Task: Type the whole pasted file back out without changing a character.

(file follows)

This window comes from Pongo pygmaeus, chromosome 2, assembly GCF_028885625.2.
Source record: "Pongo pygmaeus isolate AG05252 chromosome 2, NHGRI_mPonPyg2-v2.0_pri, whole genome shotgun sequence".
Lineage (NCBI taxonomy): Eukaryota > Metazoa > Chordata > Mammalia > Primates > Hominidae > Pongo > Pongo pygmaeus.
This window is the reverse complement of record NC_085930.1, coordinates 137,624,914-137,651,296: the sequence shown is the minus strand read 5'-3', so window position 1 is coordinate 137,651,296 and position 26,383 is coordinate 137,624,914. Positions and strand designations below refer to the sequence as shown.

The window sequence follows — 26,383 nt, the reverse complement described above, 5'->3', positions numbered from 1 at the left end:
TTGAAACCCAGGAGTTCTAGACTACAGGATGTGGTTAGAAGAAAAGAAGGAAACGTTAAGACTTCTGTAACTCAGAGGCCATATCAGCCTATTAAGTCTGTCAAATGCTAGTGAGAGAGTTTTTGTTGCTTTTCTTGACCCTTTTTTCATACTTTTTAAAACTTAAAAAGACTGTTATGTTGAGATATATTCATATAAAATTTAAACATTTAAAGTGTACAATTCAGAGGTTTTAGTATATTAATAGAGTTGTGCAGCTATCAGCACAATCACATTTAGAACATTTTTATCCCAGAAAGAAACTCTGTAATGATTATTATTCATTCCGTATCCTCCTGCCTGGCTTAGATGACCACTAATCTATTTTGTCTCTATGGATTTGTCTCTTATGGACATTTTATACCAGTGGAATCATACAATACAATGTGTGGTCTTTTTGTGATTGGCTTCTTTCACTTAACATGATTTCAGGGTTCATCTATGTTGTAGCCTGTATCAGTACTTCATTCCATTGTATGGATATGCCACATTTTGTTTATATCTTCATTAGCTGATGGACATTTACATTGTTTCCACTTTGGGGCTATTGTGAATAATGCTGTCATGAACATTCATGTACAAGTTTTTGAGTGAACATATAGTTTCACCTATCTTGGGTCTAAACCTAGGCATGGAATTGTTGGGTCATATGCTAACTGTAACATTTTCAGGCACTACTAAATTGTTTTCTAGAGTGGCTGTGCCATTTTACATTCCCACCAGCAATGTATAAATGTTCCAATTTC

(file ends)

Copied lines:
This window comes from Pongo pygmaeus, chromosome 2, assembly GCF_028885625.2.
Source record: "Pongo pygmaeus isolate AG05252 chromosome 2, NHGRI_mPonPyg2-v2.0_pri, whole genome shotgun sequence".
Lineage (NCBI taxonomy): Eukaryota > Metazoa > Chordata > Mammalia > Primates > Hominidae > Pongo > Pongo pygmaeus.
This window is the reverse complement of record NC_085930.1, coordinates 137,624,914-137,651,296: the sequence shown is the minus strand read 5'-3', so window position 1 is coordinate 137,651,296 and position 26,383 is coordinate 137,624,914. Positions and strand designations below refer to the sequence as shown.

The window sequence follows — 26,383 nt, the reverse complement described above, 5'->3', positions numbered from 1 at the left end:
TTGAAACCCAGGAGTTCTAGACTACAGGATGTGGTTAGAAGAAAAGAAGGAAACGTTAAGACTTCTGTAACTCAGAGGCCATATCAGCCTATTAAGTCTGTCAAATGCTAGTGAGAGAGTTTTTGTTGCTTTTCTTGACCCTTTTTTCATACTTTTTAAAACTTAAAAAGACTGTTATGTTGAGATATATTCATATAAAATTTAAACATTTAAAGTGTACAATTCAGAGGTTTTAGTATATTAATAGAGTTGTGCAGCTATCAGCACAATCACATTTAGAACATTTTTATCCCAGAAAGAAACTCTGTAATGATTATTATTCATTCCGTATCCTCCTGCCTGGCTTAGATGACCACTAATCTATTTTGTCTCTATGGATTTGTCTCTTATGGACATTTTATACCAGTGGAATCATACAATACAATGTGTGGTCTTTTTGTGATTGGCTTCTTTCACTTAACATGATTTCAGGGTTCATCTATGTTGTAGCCTGTATCAGTACTTCATTCCATTGTATGGATATGCCACATTTTGTTTATATCTTCATTAGCTGATGGACATTTACATTGTTTCCACTTTGGGGCTATTGTGAATAATGCTGTCATGAACATTCATGTACAAGTTTTTGAGTGAACATATAGTTTCACCTATCTTGGGTCTAAACCTAGGCATGGAATTGTTGGGTCATATGCTAACTGTAACATTTTCAGGCACTACTAAATTGTTTTCTAGAGTGGCTGTGCCATTTTACATTCCCACCAGCAATGTATAAATGTTCCAATTTC